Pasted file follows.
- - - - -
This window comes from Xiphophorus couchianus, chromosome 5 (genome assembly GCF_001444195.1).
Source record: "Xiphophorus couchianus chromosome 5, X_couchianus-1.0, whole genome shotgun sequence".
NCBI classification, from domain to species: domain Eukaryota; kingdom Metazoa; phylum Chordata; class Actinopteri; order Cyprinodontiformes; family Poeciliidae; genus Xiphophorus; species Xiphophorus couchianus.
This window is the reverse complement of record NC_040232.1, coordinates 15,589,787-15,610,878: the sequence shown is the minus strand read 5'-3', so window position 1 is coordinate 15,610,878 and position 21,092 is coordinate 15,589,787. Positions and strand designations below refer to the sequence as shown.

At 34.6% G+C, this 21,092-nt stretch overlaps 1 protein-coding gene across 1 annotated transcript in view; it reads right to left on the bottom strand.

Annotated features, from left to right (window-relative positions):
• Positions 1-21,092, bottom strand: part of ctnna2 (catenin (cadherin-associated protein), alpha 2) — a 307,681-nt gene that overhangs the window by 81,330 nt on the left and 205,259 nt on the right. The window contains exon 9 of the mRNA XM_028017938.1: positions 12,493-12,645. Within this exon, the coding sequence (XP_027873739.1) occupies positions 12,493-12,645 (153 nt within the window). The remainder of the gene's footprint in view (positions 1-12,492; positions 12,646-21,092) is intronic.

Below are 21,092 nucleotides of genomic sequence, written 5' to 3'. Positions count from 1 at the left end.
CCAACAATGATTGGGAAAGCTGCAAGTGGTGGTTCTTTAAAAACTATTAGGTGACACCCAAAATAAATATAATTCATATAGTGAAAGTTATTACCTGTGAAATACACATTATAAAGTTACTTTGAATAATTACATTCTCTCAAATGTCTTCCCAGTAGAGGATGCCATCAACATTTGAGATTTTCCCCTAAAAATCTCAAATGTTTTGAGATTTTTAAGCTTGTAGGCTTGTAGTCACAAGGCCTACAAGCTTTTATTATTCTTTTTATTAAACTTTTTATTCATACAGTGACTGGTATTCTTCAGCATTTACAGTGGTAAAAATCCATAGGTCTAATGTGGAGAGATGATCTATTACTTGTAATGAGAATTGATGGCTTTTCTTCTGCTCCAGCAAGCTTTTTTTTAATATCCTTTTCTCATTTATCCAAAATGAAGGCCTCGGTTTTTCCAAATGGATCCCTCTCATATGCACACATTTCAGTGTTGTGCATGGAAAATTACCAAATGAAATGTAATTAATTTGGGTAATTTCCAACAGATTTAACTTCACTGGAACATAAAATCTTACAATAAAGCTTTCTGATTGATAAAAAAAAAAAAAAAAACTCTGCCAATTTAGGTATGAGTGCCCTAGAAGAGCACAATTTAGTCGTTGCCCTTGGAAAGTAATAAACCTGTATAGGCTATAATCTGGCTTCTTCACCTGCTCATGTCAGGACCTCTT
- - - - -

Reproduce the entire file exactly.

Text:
This window comes from Xiphophorus couchianus, chromosome 5 (genome assembly GCF_001444195.1).
Source record: "Xiphophorus couchianus chromosome 5, X_couchianus-1.0, whole genome shotgun sequence".
NCBI classification, from domain to species: domain Eukaryota; kingdom Metazoa; phylum Chordata; class Actinopteri; order Cyprinodontiformes; family Poeciliidae; genus Xiphophorus; species Xiphophorus couchianus.
This window is the reverse complement of record NC_040232.1, coordinates 15,589,787-15,610,878: the sequence shown is the minus strand read 5'-3', so window position 1 is coordinate 15,610,878 and position 21,092 is coordinate 15,589,787. Positions and strand designations below refer to the sequence as shown.

At 34.6% G+C, this 21,092-nt stretch overlaps 1 protein-coding gene across 1 annotated transcript in view; it reads right to left on the bottom strand.

Annotated features, from left to right (window-relative positions):
• Positions 1-21,092, bottom strand: part of ctnna2 (catenin (cadherin-associated protein), alpha 2) — a 307,681-nt gene that overhangs the window by 81,330 nt on the left and 205,259 nt on the right. The window contains exon 9 of the mRNA XM_028017938.1: positions 12,493-12,645. Within this exon, the coding sequence (XP_027873739.1) occupies positions 12,493-12,645 (153 nt within the window). The remainder of the gene's footprint in view (positions 1-12,492; positions 12,646-21,092) is intronic.

Below are 21,092 nucleotides of genomic sequence, written 5' to 3'. Positions count from 1 at the left end.
CCAACAATGATTGGGAAAGCTGCAAGTGGTGGTTCTTTAAAAACTATTAGGTGACACCCAAAATAAATATAATTCATATAGTGAAAGTTATTACCTGTGAAATACACATTATAAAGTTACTTTGAATAATTACATTCTCTCAAATGTCTTCCCAGTAGAGGATGCCATCAACATTTGAGATTTTCCCCTAAAAATCTCAAATGTTTTGAGATTTTTAAGCTTGTAGGCTTGTAGTCACAAGGCCTACAAGCTTTTATTATTCTTTTTATTAAACTTTTTATTCATACAGTGACTGGTATTCTTCAGCATTTACAGTGGTAAAAATCCATAGGTCTAATGTGGAGAGATGATCTATTACTTGTAATGAGAATTGATGGCTTTTCTTCTGCTCCAGCAAGCTTTTTTTTAATATCCTTTTCTCATTTATCCAAAATGAAGGCCTCGGTTTTTCCAAATGGATCCCTCTCATATGCACACATTTCAGTGTTGTGCATGGAAAATTACCAAATGAAATGTAATTAATTTGGGTAATTTCCAACAGATTTAACTTCACTGGAACATAAAATCTTACAATAAAGCTTTCTGATTGATAAAAAAAAAAAAAAAAACTCTGCCAATTTAGGTATGAGTGCCCTAGAAGAGCACAATTTAGTCGTTGCCCTTGGAAAGTAATAAACCTGTATAGGCTATAATCTGGCTTCTTCACCTGCTCATGTCAGGACCTCTT